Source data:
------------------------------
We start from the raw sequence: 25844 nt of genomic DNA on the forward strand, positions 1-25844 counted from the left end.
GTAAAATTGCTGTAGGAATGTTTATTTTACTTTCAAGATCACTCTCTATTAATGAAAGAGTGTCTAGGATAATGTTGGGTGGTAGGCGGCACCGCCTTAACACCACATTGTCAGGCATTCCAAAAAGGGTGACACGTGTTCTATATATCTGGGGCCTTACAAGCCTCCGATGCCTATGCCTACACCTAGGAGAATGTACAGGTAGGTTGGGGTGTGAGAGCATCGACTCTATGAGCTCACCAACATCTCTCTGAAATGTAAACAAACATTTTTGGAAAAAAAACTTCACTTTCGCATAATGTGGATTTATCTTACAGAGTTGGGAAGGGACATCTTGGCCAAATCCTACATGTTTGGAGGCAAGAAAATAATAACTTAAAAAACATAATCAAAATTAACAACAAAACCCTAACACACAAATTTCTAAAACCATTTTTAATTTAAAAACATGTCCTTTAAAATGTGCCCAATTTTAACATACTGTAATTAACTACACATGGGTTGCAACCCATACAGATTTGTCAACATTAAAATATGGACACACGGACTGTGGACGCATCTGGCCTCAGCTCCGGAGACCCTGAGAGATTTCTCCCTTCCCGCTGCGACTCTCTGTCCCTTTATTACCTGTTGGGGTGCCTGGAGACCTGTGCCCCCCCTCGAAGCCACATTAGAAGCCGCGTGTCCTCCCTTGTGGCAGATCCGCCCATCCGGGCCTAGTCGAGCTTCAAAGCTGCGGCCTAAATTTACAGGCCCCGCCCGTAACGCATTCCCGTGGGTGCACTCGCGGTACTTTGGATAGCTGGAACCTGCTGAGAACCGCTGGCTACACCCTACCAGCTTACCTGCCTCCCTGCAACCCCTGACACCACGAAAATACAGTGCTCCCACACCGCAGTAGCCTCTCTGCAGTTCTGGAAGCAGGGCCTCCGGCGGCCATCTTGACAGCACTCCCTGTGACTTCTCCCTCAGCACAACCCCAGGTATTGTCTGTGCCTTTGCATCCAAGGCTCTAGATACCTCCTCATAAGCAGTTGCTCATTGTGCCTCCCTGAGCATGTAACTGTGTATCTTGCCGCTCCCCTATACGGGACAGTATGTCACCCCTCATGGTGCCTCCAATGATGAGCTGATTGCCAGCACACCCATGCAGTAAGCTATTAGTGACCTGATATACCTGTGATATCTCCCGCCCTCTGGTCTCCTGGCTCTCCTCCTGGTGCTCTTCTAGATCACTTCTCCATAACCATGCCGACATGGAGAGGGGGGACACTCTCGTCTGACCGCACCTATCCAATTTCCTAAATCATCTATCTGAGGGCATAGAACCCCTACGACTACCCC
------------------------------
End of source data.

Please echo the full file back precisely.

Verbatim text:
We start from the raw sequence: 25844 nt of genomic DNA on the forward strand, positions 1-25844 counted from the left end.
GTAAAATTGCTGTAGGAATGTTTATTTTACTTTCAAGATCACTCTCTATTAATGAAAGAGTGTCTAGGATAATGTTGGGTGGTAGGCGGCACCGCCTTAACACCACATTGTCAGGCATTCCAAAAAGGGTGACACGTGTTCTATATATCTGGGGCCTTACAAGCCTCCGATGCCTATGCCTACACCTAGGAGAATGTACAGGTAGGTTGGGGTGTGAGAGCATCGACTCTATGAGCTCACCAACATCTCTCTGAAATGTAAACAAACATTTTTGGAAAAAAAACTTCACTTTCGCATAATGTGGATTTATCTTACAGAGTTGGGAAGGGACATCTTGGCCAAATCCTACATGTTTGGAGGCAAGAAAATAATAACTTAAAAAACATAATCAAAATTAACAACAAAACCCTAACACACAAATTTCTAAAACCATTTTTAATTTAAAAACATGTCCTTTAAAATGTGCCCAATTTTAACATACTGTAATTAACTACACATGGGTTGCAACCCATACAGATTTGTCAACATTAAAATATGGACACACGGACTGTGGACGCATCTGGCCTCAGCTCCGGAGACCCTGAGAGATTTCTCCCTTCCCGCTGCGACTCTCTGTCCCTTTATTACCTGTTGGGGTGCCTGGAGACCTGTGCCCCCCCTCGAAGCCACATTAGAAGCCGCGTGTCCTCCCTTGTGGCAGATCCGCCCATCCGGGCCTAGTCGAGCTTCAAAGCTGCGGCCTAAATTTACAGGCCCCGCCCGTAACGCATTCCCGTGGGTGCACTCGCGGTACTTTGGATAGCTGGAACCTGCTGAGAACCGCTGGCTACACCCTACCAGCTTACCTGCCTCCCTGCAACCCCTGACACCACGAAAATACAGTGCTCCCACACCGCAGTAGCCTCTCTGCAGTTCTGGAAGCAGGGCCTCCGGCGGCCATCTTGACAGCACTCCCTGTGACTTCTCCCTCAGCACAACCCCAGGTATTGTCTGTGCCTTTGCATCCAAGGCTCTAGATACCTCCTCATAAGCAGTTGCTCATTGTGCCTCCCTGAGCATGTAACTGTGTATCTTGCCGCTCCCCTATACGGGACAGTATGTCACCCCTCATGGTGCCTCCAATGATGAGCTGATTGCCAGCACACCCATGCAGTAAGCTATTAGTGACCTGATATACCTGTGATATCTCCCGCCCTCTGGTCTCCTGGCTCTCCTCCTGGTGCTCTTCTAGATCACTTCTCCATAACCATGCCGACATGGAGAGGGGGGACACTCTCGTCTGACCGCACCTATCCAATTTCCTAAATCATCTATCTGAGGGCATAGAACCCCTACGACTACCCC